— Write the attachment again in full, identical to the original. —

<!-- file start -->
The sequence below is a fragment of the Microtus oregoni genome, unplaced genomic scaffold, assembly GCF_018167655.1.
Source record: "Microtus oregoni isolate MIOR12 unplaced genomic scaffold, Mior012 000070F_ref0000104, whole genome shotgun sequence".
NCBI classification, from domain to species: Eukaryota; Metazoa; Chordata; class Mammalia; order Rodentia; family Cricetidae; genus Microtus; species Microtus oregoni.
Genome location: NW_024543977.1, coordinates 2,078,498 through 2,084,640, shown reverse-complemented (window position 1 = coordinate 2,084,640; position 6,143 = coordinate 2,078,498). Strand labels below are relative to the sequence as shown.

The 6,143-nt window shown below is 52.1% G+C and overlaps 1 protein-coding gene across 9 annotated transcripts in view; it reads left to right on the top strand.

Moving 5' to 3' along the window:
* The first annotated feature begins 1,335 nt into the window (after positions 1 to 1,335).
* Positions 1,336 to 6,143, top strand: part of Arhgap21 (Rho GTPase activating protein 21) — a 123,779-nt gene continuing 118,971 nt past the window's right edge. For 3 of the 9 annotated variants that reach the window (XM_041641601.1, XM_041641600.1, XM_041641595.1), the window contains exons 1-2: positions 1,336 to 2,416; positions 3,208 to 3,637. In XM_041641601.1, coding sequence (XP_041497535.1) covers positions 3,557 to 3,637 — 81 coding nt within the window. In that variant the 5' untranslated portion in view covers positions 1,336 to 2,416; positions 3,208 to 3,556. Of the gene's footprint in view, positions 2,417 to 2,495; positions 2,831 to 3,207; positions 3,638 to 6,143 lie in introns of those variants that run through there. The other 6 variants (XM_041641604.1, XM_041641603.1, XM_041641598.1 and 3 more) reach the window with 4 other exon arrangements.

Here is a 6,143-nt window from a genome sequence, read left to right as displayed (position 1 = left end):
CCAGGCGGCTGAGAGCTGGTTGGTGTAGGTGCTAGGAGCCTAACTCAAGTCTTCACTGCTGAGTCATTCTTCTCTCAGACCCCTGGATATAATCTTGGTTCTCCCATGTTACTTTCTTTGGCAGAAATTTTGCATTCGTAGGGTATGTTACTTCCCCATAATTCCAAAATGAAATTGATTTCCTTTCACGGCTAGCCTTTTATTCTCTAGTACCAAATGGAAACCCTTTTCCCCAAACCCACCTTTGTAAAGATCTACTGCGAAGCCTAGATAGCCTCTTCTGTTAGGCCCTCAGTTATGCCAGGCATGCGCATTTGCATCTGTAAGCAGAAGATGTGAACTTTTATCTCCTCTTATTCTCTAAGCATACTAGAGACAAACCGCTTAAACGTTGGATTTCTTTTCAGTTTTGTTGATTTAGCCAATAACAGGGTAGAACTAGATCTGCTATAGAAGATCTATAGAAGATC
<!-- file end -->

The sequence below is a fragment of the Microtus oregoni genome, unplaced genomic scaffold, assembly GCF_018167655.1.
Source record: "Microtus oregoni isolate MIOR12 unplaced genomic scaffold, Mior012 000070F_ref0000104, whole genome shotgun sequence".
NCBI classification, from domain to species: Eukaryota; Metazoa; Chordata; class Mammalia; order Rodentia; family Cricetidae; genus Microtus; species Microtus oregoni.
Genome location: NW_024543977.1, coordinates 2,078,498 through 2,084,640, shown reverse-complemented (window position 1 = coordinate 2,084,640; position 6,143 = coordinate 2,078,498). Strand labels below are relative to the sequence as shown.

The 6,143-nt window shown below is 52.1% G+C and overlaps 1 protein-coding gene across 9 annotated transcripts in view; it reads left to right on the top strand.

Moving 5' to 3' along the window:
* The first annotated feature begins 1,335 nt into the window (after positions 1 to 1,335).
* Positions 1,336 to 6,143, top strand: part of Arhgap21 (Rho GTPase activating protein 21) — a 123,779-nt gene continuing 118,971 nt past the window's right edge. For 3 of the 9 annotated variants that reach the window (XM_041641601.1, XM_041641600.1, XM_041641595.1), the window contains exons 1-2: positions 1,336 to 2,416; positions 3,208 to 3,637. In XM_041641601.1, coding sequence (XP_041497535.1) covers positions 3,557 to 3,637 — 81 coding nt within the window. In that variant the 5' untranslated portion in view covers positions 1,336 to 2,416; positions 3,208 to 3,556. Of the gene's footprint in view, positions 2,417 to 2,495; positions 2,831 to 3,207; positions 3,638 to 6,143 lie in introns of those variants that run through there. The other 6 variants (XM_041641604.1, XM_041641603.1, XM_041641598.1 and 3 more) reach the window with 4 other exon arrangements.

Here is a 6,143-nt window from a genome sequence, read left to right as displayed (position 1 = left end):
CCAGGCGGCTGAGAGCTGGTTGGTGTAGGTGCTAGGAGCCTAACTCAAGTCTTCACTGCTGAGTCATTCTTCTCTCAGACCCCTGGATATAATCTTGGTTCTCCCATGTTACTTTCTTTGGCAGAAATTTTGCATTCGTAGGGTATGTTACTTCCCCATAATTCCAAAATGAAATTGATTTCCTTTCACGGCTAGCCTTTTATTCTCTAGTACCAAATGGAAACCCTTTTCCCCAAACCCACCTTTGTAAAGATCTACTGCGAAGCCTAGATAGCCTCTTCTGTTAGGCCCTCAGTTATGCCAGGCATGCGCATTTGCATCTGTAAGCAGAAGATGTGAACTTTTATCTCCTCTTATTCTCTAAGCATACTAGAGACAAACCGCTTAAACGTTGGATTTCTTTTCAGTTTTGTTGATTTAGCCAATAACAGGGTAGAACTAGATCTGCTATAGAAGATCTATAGAAGATC